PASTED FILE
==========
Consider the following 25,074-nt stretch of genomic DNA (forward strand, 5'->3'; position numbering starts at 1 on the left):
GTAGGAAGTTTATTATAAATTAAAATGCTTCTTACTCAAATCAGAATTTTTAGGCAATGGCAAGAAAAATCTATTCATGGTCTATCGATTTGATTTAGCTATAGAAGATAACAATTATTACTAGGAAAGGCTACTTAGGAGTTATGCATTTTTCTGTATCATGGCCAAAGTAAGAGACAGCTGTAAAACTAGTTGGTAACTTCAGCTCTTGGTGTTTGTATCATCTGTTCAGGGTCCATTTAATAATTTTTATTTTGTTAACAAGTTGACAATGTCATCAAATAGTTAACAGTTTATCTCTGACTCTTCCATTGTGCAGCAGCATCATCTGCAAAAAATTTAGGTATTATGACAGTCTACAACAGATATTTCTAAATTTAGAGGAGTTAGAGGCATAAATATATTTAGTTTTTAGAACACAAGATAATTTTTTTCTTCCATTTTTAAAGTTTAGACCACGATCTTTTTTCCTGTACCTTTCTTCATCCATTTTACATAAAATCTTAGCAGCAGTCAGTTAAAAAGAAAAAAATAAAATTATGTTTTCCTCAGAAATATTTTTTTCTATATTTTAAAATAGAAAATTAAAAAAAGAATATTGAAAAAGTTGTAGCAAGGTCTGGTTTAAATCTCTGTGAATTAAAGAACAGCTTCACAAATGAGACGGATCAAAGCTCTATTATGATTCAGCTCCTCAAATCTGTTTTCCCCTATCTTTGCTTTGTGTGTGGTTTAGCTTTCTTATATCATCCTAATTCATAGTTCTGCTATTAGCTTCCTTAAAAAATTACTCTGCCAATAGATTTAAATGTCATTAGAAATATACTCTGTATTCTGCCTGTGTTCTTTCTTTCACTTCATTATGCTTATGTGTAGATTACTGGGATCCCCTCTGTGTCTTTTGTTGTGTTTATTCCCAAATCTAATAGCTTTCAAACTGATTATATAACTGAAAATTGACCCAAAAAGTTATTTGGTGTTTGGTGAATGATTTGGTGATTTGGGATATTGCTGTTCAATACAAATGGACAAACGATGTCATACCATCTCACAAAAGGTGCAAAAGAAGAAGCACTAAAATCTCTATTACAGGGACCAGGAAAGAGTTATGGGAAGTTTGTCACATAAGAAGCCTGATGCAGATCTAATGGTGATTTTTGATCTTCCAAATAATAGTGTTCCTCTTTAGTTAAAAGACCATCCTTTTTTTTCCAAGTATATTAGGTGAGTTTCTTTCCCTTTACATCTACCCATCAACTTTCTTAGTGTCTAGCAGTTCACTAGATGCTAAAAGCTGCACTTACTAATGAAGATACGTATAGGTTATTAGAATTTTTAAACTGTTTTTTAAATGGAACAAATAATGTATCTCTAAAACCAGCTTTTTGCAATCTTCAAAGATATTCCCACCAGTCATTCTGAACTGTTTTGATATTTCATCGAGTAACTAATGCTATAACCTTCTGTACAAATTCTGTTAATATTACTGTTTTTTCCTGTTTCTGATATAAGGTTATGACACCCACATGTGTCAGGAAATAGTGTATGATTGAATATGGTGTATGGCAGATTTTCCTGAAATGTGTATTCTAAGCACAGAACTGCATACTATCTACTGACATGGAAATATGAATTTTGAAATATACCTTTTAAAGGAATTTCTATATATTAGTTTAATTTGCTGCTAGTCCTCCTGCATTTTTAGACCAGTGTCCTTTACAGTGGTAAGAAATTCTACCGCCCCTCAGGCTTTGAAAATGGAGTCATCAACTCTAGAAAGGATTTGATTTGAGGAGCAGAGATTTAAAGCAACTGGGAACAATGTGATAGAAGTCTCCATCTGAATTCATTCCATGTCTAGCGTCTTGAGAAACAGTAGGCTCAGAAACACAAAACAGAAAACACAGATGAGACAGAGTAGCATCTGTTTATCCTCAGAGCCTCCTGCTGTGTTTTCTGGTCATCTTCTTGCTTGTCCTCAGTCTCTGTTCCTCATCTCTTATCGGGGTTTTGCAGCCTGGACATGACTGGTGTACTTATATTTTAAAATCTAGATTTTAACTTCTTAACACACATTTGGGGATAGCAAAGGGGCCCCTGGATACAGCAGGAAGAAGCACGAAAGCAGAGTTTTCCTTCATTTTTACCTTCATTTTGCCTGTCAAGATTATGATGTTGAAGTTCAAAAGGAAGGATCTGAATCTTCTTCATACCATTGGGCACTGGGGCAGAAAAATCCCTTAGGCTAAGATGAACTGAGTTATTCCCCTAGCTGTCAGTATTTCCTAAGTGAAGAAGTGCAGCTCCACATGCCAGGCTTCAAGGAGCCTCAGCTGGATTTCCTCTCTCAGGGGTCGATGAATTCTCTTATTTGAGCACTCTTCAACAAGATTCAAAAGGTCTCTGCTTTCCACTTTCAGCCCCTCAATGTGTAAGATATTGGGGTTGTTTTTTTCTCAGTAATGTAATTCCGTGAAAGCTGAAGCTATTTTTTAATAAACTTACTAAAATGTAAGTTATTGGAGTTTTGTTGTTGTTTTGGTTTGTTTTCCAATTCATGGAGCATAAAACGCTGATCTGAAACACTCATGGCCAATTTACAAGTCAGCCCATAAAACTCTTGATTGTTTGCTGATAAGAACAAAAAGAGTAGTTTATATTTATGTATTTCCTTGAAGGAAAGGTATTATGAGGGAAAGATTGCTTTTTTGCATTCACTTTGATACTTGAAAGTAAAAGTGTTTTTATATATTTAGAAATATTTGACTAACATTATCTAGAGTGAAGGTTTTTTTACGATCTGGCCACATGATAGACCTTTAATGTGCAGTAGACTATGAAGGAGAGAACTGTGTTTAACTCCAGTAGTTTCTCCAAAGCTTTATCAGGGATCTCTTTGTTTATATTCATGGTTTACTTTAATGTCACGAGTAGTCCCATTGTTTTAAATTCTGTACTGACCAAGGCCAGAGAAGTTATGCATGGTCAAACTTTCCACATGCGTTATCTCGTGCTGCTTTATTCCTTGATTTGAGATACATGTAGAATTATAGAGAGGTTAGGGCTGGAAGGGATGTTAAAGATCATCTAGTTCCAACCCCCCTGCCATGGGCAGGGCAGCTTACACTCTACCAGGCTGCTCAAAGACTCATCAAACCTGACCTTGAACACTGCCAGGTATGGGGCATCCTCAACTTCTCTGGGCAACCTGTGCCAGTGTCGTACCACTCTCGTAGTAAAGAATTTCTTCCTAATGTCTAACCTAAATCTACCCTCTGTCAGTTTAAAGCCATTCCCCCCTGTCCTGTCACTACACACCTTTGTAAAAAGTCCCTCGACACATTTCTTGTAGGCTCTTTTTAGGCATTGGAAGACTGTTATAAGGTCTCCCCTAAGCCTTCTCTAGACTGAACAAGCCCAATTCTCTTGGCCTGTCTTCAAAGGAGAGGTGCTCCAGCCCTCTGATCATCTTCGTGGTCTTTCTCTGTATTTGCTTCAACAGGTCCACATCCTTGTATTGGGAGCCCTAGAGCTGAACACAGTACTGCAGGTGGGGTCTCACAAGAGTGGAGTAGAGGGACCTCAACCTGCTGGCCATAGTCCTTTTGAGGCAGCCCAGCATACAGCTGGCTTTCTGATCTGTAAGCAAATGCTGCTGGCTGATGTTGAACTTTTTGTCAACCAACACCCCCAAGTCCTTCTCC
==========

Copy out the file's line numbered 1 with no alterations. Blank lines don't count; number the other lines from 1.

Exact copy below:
Consider the following 25,074-nt stretch of genomic DNA (forward strand, 5'->3'; position numbering starts at 1 on the left):